Four Tips to Improve Your Search by Enhancing Your Query's Structure

Mar 1, 2022 6:01:10 AM / By Fritz

Parts of a Query

A short but important post today - we’ll go over four easy tips and tricks for improving your search performance by putting a little thought into how you structure your query. But first, a little primer on the parts of a query.

A Gravwell query represents a dataflow. Data entering one module gets modified, dropped, enriched, etc., and is propagated to the next module in the query.

For example:
tag=gravwell syslog Severity Message | count Message by Severity | chart count by Severity

This query has four components:

  1. tag=gravwell - Read from the "gravwell" tag, which resides in a well on disk based on your configuration.
  2. syslog Severity Message - Extract from entries read from the "gravwell" tag the "Severity" and "Message" fields, asserting that the data is syslog.
  3. count Message by Severity - Create a count of entries, grouped by the "Severity" EV generated in the previous module.
  4. chart count by Severity - Create a chart of the count created in the previous module.

The most important observation when creating a query is that all data emitted by a module is seen by the next module in the pipeline. If we can limit or filter data early in a pipeline, we can dramatically improve the performance of the overall pipeline simply by removing the amount of data processing required. 

Extract first

Gravwell supports data acceleration. This means that extractors (modules such as json, csv, and others) can send “hints” to indexers about what they’re searching for. For example:

tag=default json foo==bar

This query uses the json module to extract a field “foo” from the default tag. Additionally it filters down to just values of “foo” that equal “bar”. With data acceleration, the json module can inform the indexer that it will be filtering for the value “bar”. The indexer in turn can only extract entries containing this word.

There are ways, however to prevent Gravwell from inferring this. First, let’s look at a very bad example:

tag=* grep bar | alias DATA myData | json -e myData foo==bar baz | stats count(foo) | table count

This query (poorly) counts the number of entries that are valid JSON with a member "foo" that contains the contents "bar". There are a number of things about this query that decrease performance:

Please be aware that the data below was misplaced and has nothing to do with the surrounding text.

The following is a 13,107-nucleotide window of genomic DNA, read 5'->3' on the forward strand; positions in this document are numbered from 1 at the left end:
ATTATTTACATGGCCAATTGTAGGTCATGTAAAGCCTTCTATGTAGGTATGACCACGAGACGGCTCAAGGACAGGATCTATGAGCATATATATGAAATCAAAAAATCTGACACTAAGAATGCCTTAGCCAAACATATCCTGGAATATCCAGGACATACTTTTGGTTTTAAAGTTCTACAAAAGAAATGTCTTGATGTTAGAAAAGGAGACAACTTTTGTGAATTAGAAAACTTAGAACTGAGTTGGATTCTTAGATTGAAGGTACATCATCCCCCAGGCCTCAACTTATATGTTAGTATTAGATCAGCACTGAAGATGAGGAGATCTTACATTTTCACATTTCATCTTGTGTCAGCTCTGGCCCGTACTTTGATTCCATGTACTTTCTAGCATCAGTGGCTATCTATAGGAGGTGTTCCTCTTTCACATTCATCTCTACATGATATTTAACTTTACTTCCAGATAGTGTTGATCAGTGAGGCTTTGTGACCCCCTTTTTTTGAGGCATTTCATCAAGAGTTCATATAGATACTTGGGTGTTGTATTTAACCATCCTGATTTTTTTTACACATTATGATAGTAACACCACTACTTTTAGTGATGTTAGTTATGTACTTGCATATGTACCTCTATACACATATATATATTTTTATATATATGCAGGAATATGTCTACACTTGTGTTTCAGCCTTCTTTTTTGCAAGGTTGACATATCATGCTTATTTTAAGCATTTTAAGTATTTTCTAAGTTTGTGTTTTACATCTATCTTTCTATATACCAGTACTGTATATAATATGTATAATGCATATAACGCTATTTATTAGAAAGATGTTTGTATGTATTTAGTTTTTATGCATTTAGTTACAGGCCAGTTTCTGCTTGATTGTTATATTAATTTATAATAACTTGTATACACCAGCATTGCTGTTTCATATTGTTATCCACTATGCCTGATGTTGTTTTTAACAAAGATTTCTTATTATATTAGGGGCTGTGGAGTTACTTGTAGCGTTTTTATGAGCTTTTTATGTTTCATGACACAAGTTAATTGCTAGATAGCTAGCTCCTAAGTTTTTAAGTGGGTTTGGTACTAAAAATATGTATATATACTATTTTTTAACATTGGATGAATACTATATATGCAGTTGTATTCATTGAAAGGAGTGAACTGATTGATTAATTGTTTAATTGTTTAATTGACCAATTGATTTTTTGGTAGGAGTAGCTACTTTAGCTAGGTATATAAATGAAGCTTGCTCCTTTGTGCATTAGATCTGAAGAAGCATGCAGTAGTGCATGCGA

• tag=* - This reads from all tags on the system. You likely do not need to do this. Instead, make sure you only query tags you expect to extract data from (such as tag=json).
  • grep bar | alias DATA myData - These two modules filter data down to just those that have the bytes "bar" anywhere in the DATA portion, and then alias the DATA to an enumerated value. The filter in the following JSON module already does this, and can take advantage of indexer acceleration if simply used directly (and without the -e flag). Additionally, the grep module does not support acceleration.
  • json -e myData foo==bar - This looks like our original example, but it’s extracting from an enumerated value, not from a tag directly. This prevents the indexer from engaging acceleration.

A much faster and equivalent query would be:

tag=jsonData json foo==bar | stats count(foo) | table count

In this rewritten version, the key optimization is that the json module can hint to the indexer that it is looking for the keyword "bar". Then, if the indexer has acceleration data for that tag, only entries containing "bar" will be sent to the pipeline. This greatly reduces pipeline processing overhead.

There are a number of data acceleration engines and extraction modules that allow you to tailor what and how data is indexed (for example json vs pcap). For more information on acceleration, see the acceleration documentation.

Minimize extractions

The next tip is to minimize what you extract to just what you need. Consider the query: